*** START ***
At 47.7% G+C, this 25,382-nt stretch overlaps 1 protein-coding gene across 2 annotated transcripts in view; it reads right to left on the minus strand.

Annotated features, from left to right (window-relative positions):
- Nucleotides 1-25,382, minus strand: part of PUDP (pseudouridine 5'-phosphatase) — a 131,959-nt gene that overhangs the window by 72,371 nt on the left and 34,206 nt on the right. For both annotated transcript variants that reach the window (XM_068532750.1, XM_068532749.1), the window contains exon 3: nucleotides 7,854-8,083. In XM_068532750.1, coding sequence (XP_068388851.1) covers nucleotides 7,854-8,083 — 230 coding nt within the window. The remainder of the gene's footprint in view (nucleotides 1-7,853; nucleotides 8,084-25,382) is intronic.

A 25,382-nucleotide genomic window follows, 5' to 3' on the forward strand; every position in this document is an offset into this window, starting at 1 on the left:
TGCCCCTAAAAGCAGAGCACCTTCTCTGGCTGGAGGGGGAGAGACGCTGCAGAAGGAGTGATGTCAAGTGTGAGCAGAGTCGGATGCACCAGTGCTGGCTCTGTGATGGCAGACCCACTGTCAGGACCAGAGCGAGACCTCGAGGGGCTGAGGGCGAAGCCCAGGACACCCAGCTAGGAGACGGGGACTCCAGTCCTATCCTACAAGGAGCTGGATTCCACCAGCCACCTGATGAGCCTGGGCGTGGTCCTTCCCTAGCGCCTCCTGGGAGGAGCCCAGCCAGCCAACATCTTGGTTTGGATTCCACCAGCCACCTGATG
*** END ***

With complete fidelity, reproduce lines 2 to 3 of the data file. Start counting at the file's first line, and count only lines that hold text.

Annotated features, from left to right (window-relative positions):
- Nucleotides 1-25,382, minus strand: part of PUDP (pseudouridine 5'-phosphatase) — a 131,959-nt gene that overhangs the window by 72,371 nt on the left and 34,206 nt on the right. For both annotated transcript variants that reach the window (XM_068532750.1, XM_068532749.1), the window contains exon 3: nucleotides 7,854-8,083. In XM_068532750.1, coding sequence (XP_068388851.1) covers nucleotides 7,854-8,083 — 230 coding nt within the window. The remainder of the gene's footprint in view (nucleotides 1-7,853; nucleotides 8,084-25,382) is intronic.